Volume 9, Number 9—September 2003
Epidemic and Nonepidemic Multidrug-Resistant Enterococcus faecium
The epidemiology of vancomycin-resistant Enterococcus faecium (VREF) in Europe is characterized by a large community reservoir. In contrast, nosocomial outbreaks and infections (without a community reservoir) characterize VREF in the United States. Previous studies demonstrated host-specific genogroups and a distinct genetic lineage of VREF associated with hospital outbreaks, characterized by the variant esp-gene and a specific allele-type of the purK housekeeping gene (purK1). We investigated the genetic relatedness of vanA VREF (n=108) and vancomycin-susceptible E. faecium (VSEF) (n=92) from different epidemiologic sources by genotyping, susceptibility testing for ampicillin, sequencing of purK1, and testing for presence of esp. Clusters of VSEF fit well into previously described VREF genogroups, and strong associations were found between VSEF and VREF isolates with resistance to ampicillin, presence of esp, and purK1. Genotypes characterized by presence of esp, purK1, and ampicillin resistance were most frequent among outbreak-associated isolates and almost absent among community surveillance isolates. Vancomycin-resistance was not specifically linked to genogroups. VREF and VSEF from different epidemiologic sources are genetically related; evidence exists for nosocomial selection of a subtype of E. faecium, which has acquired vancomycin-resistance through horizontal transfer.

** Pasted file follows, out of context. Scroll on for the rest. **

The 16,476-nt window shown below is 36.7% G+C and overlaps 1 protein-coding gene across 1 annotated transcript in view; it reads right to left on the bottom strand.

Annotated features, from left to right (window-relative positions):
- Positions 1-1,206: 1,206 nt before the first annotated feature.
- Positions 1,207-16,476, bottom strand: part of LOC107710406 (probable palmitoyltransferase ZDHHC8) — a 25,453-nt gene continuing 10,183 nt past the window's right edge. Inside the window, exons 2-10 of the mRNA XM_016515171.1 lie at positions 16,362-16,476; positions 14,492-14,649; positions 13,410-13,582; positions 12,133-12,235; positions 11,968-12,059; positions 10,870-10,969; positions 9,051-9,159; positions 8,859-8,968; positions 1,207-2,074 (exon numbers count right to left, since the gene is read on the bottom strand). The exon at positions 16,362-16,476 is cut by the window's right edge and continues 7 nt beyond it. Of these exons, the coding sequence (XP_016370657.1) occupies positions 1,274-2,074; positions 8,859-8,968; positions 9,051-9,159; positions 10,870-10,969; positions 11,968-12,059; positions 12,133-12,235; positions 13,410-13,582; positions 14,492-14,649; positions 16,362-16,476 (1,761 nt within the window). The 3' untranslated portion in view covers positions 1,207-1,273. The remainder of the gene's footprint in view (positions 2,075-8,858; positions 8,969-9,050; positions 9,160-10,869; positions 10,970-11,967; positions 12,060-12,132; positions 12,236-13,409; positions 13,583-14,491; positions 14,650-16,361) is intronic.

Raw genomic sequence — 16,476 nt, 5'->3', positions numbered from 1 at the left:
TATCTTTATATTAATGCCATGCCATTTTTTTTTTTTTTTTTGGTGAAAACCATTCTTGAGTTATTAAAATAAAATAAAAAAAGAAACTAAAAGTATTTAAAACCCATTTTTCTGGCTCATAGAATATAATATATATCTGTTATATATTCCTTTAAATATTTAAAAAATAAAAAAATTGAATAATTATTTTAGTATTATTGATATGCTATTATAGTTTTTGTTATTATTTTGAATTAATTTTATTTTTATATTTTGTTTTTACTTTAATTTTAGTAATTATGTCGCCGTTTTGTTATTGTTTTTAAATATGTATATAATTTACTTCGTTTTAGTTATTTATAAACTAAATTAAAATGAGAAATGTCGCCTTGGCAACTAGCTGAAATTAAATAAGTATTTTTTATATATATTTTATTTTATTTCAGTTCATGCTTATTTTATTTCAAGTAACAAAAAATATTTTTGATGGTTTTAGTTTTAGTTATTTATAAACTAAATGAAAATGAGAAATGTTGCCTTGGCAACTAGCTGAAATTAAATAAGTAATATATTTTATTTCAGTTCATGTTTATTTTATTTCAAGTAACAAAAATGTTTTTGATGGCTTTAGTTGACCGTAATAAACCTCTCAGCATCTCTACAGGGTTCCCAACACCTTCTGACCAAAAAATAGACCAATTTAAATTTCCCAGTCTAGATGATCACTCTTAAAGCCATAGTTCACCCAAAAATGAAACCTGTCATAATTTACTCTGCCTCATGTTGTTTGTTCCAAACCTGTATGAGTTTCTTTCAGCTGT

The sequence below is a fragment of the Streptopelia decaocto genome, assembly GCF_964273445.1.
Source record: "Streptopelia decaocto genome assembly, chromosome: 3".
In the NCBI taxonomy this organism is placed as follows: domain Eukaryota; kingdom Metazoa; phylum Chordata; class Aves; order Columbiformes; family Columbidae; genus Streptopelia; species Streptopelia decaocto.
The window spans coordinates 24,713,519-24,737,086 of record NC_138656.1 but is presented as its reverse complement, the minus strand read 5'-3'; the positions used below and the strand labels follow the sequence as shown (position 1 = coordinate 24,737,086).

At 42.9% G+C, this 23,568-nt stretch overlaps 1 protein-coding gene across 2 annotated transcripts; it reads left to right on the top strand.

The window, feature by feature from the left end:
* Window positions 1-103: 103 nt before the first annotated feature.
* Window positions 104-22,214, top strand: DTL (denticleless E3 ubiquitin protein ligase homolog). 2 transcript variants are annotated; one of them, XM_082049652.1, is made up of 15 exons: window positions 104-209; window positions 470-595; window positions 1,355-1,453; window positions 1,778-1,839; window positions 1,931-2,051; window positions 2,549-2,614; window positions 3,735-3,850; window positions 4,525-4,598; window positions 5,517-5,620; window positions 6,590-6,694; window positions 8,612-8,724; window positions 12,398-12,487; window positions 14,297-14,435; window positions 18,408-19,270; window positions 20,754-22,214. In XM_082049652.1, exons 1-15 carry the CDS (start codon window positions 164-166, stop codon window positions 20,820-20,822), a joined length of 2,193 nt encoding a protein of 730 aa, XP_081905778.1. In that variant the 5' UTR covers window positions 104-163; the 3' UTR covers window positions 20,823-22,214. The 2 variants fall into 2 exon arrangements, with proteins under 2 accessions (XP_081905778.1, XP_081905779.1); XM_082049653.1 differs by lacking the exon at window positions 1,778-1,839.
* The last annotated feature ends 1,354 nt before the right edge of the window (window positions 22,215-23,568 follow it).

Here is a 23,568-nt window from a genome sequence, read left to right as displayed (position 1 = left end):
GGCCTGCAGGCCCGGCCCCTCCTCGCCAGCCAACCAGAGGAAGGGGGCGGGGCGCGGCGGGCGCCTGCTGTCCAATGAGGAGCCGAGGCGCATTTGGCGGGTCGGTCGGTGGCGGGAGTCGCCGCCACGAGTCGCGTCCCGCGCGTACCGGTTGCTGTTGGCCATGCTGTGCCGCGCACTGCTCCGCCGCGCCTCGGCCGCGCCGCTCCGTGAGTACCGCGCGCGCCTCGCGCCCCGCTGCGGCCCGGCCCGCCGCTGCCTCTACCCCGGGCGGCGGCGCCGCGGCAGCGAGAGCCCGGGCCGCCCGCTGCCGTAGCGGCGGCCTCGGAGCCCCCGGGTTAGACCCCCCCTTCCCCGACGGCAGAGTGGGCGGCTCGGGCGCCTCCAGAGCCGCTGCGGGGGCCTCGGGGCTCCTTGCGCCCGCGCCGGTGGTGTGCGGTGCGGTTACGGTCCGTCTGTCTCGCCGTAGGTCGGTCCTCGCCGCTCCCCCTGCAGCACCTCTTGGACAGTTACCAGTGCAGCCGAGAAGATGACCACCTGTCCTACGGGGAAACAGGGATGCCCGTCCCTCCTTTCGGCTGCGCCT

Enterococcus faecium has become an important nosocomial pathogen, especially in immunocompromised patients, creating serious limitations in treatment options because of cumulative resistance to antimicrobial agents (1). In the United States, the emergence of nosocomial E. faecium infections was characterized by increasing resistance to ampicillin in the 1980s and a rapid increase of vancomycin resistance in the next decade (1,2). The emergence of vancomycin-resistant E. faecium (VREF) in the United States illustrates the transmission capacities of bacteria and the possibility of a postantibiotic era for nosocomial infections in critically ill patients.